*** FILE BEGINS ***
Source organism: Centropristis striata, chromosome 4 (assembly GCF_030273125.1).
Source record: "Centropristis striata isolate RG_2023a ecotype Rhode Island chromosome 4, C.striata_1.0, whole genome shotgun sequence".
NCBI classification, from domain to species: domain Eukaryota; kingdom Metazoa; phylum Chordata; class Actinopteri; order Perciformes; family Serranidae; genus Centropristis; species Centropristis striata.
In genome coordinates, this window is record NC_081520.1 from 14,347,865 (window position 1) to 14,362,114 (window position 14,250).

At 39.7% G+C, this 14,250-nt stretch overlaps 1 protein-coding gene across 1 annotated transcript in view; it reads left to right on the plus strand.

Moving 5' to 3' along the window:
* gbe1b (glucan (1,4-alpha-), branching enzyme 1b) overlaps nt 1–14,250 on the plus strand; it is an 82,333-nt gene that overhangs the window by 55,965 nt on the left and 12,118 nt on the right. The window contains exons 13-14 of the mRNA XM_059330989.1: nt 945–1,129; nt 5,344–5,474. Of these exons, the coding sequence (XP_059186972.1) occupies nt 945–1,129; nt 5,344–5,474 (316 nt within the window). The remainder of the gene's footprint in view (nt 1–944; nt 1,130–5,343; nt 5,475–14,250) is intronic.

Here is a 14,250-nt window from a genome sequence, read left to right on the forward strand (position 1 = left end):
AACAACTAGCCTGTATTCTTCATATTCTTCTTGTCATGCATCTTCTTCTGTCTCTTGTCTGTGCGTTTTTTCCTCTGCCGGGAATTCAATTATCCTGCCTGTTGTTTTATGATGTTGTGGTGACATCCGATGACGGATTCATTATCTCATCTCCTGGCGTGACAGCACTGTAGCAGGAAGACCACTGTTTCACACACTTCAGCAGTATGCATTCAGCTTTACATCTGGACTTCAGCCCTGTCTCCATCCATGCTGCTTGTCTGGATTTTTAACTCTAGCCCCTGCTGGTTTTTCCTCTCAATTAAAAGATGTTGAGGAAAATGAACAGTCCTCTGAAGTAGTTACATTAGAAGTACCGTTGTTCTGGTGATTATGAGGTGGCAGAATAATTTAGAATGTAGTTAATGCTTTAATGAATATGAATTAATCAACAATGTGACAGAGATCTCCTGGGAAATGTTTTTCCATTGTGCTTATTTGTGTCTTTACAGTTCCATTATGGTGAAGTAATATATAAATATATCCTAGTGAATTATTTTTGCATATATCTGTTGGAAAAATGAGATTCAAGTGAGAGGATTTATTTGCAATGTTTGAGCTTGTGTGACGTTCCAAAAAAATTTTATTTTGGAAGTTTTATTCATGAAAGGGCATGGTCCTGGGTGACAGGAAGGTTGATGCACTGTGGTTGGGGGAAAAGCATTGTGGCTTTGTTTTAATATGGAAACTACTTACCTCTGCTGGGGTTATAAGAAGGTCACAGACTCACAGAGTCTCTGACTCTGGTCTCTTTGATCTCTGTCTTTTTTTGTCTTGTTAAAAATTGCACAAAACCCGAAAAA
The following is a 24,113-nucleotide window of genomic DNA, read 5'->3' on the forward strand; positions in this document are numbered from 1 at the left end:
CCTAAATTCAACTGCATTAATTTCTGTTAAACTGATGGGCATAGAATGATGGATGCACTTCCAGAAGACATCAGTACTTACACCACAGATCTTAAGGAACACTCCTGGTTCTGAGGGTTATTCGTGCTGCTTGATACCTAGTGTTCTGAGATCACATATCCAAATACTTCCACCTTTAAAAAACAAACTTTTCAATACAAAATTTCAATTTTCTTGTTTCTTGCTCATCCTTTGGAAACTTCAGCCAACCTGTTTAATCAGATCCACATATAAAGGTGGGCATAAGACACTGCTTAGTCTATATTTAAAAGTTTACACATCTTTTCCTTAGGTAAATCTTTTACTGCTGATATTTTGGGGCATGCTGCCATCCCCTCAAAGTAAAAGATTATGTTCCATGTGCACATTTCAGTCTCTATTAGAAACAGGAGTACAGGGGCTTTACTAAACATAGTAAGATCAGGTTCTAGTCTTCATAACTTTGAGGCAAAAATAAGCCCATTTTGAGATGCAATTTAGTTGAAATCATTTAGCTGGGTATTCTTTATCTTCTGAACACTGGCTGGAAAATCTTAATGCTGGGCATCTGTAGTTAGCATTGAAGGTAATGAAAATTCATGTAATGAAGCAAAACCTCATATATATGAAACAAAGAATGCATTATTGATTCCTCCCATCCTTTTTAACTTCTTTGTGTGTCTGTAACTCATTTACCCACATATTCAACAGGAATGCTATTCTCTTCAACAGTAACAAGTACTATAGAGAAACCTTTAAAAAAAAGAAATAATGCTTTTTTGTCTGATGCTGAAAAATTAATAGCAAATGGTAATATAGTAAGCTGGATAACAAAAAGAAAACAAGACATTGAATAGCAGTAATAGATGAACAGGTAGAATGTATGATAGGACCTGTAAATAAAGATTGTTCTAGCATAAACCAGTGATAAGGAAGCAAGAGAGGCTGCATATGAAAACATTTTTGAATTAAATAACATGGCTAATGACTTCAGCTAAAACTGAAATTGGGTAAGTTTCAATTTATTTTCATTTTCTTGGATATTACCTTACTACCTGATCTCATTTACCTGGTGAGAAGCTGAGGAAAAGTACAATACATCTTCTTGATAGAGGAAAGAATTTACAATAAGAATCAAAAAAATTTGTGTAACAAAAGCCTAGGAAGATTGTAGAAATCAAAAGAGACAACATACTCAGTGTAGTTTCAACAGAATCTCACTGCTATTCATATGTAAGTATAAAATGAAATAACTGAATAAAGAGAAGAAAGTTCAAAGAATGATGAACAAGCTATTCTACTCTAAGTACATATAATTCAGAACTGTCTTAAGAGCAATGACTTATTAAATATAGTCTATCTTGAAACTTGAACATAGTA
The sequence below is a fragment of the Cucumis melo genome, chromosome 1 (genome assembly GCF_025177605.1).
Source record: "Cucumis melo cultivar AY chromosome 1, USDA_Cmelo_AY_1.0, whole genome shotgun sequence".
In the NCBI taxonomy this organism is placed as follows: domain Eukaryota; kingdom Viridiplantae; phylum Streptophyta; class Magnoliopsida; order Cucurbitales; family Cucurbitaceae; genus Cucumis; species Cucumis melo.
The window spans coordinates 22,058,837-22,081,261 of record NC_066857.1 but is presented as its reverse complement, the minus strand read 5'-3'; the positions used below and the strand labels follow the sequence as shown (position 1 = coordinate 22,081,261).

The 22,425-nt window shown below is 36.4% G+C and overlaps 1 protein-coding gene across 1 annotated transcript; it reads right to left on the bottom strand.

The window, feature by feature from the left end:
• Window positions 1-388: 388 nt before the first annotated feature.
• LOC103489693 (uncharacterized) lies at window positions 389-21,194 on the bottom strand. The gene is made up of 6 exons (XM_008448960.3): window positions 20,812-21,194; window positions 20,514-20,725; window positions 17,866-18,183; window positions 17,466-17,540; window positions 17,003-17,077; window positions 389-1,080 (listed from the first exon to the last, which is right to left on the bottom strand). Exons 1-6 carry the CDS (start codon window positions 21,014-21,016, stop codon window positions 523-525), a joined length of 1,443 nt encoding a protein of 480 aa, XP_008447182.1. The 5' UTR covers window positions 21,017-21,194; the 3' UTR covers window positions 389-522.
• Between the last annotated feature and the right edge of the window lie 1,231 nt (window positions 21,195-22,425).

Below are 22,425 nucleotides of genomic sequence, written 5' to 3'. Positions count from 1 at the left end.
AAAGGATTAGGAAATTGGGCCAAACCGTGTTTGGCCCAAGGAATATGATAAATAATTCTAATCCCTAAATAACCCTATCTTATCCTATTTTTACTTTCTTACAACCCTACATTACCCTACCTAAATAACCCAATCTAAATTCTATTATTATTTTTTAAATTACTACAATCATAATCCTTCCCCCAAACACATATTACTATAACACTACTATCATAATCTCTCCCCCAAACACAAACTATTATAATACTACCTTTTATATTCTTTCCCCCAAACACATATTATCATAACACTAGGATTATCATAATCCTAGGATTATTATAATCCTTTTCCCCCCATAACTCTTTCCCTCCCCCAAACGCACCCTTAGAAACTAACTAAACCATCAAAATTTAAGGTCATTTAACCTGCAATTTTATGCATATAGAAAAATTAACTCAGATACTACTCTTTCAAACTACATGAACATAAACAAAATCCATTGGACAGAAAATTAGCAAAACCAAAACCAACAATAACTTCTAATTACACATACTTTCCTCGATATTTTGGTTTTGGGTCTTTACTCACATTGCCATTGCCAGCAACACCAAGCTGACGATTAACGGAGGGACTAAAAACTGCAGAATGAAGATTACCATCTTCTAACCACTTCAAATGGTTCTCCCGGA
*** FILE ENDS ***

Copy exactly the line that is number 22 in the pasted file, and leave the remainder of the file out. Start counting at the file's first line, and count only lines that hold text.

AAAGGATTAGGAAATTGGGCCAAACCGTGTTTGGCCCAAGGAATATGATAAATAATTCTAATCCCTAAATAACCCTATCTTATCCTATTTTTACTTTCTTACAACCCTACATTACCCTACCTAAATAACCCAATCTAAATTCTATTATTATTTTTTAAATTACTACAATCATAATCCTTCCCCCAAACACATATTACTATAACACTACTATCATAATCTCTCCCCCAAACACAAACTATTATAATACTACCTTTTATATTCTTTCCCCCAAACACATATTATCATAACACTAGGATTATCATAATCCTAGGATTATTATAATCCTTTTCCCCCCATAACTCTTTCCCTCCCCCAAACGCACCCTTAGAAACTAACTAAACCATCAAAATTTAAGGTCATTTAACCTGCAATTTTATGCATATAGAAAAATTAACTCAGATACTACTCTTTCAAACTACATGAACATAAACAAAATCCATTGGACAGAAAATTAGCAAAACCAAAACCAACAATAACTTCTAATTACACATACTTTCCTCGATATTTTGGTTTTGGGTCTTTACTCACATTGCCATTGCCAGCAACACCAAGCTGACGATTAACGGAGGGACTAAAAACTGCAGAATGAAGATTACCATCTTCTAACCACTTCAAATGGTTCTCCCGGA